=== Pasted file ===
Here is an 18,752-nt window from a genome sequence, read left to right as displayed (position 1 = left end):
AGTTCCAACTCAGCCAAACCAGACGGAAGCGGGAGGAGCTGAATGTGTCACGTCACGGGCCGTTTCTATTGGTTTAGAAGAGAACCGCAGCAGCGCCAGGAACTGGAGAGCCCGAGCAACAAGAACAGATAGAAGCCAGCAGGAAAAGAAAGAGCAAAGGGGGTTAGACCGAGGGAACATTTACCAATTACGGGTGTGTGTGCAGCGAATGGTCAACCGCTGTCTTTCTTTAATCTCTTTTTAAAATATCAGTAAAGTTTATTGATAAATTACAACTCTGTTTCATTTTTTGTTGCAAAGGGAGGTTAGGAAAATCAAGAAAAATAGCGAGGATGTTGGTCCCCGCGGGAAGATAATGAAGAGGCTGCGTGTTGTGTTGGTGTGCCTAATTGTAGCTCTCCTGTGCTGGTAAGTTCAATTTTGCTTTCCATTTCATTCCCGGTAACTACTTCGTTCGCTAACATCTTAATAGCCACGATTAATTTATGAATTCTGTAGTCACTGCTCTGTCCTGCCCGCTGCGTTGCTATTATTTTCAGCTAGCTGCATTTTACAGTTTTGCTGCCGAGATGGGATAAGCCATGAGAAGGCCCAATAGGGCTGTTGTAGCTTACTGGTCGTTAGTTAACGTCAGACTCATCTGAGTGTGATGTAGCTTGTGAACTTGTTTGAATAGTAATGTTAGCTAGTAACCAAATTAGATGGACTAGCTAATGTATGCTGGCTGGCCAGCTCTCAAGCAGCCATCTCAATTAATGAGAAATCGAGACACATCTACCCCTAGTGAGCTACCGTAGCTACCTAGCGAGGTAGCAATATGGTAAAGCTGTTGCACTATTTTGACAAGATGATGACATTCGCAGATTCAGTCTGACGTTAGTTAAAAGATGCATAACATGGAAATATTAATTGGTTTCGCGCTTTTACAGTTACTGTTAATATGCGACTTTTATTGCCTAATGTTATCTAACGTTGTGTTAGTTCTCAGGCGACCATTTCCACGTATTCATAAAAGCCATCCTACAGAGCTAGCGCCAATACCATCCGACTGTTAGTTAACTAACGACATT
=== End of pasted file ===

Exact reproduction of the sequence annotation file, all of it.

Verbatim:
Here is an 18,752-nt window from a genome sequence, read left to right as displayed (position 1 = left end):
AGTTCCAACTCAGCCAAACCAGACGGAAGCGGGAGGAGCTGAATGTGTCACGTCACGGGCCGTTTCTATTGGTTTAGAAGAGAACCGCAGCAGCGCCAGGAACTGGAGAGCCCGAGCAACAAGAACAGATAGAAGCCAGCAGGAAAAGAAAGAGCAAAGGGGGTTAGACCGAGGGAACATTTACCAATTACGGGTGTGTGTGCAGCGAATGGTCAACCGCTGTCTTTCTTTAATCTCTTTTTAAAATATCAGTAAAGTTTATTGATAAATTACAACTCTGTTTCATTTTTTGTTGCAAAGGGAGGTTAGGAAAATCAAGAAAAATAGCGAGGATGTTGGTCCCCGCGGGAAGATAATGAAGAGGCTGCGTGTTGTGTTGGTGTGCCTAATTGTAGCTCTCCTGTGCTGGTAAGTTCAATTTTGCTTTCCATTTCATTCCCGGTAACTACTTCGTTCGCTAACATCTTAATAGCCACGATTAATTTATGAATTCTGTAGTCACTGCTCTGTCCTGCCCGCTGCGTTGCTATTATTTTCAGCTAGCTGCATTTTACAGTTTTGCTGCCGAGATGGGATAAGCCATGAGAAGGCCCAATAGGGCTGTTGTAGCTTACTGGTCGTTAGTTAACGTCAGACTCATCTGAGTGTGATGTAGCTTGTGAACTTGTTTGAATAGTAATGTTAGCTAGTAACCAAATTAGATGGACTAGCTAATGTATGCTGGCTGGCCAGCTCTCAAGCAGCCATCTCAATTAATGAGAAATCGAGACACATCTACCCCTAGTGAGCTACCGTAGCTACCTAGCGAGGTAGCAATATGGTAAAGCTGTTGCACTATTTTGACAAGATGATGACATTCGCAGATTCAGTCTGACGTTAGTTAAAAGATGCATAACATGGAAATATTAATTGGTTTCGCGCTTTTACAGTTACTGTTAATATGCGACTTTTATTGCCTAATGTTATCTAACGTTGTGTTAGTTCTCAGGCGACCATTTCCACGTATTCATAAAAGCCATCCTACAGAGCTAGCGCCAATACCATCCGACTGTTAGTTAACTAACGACATT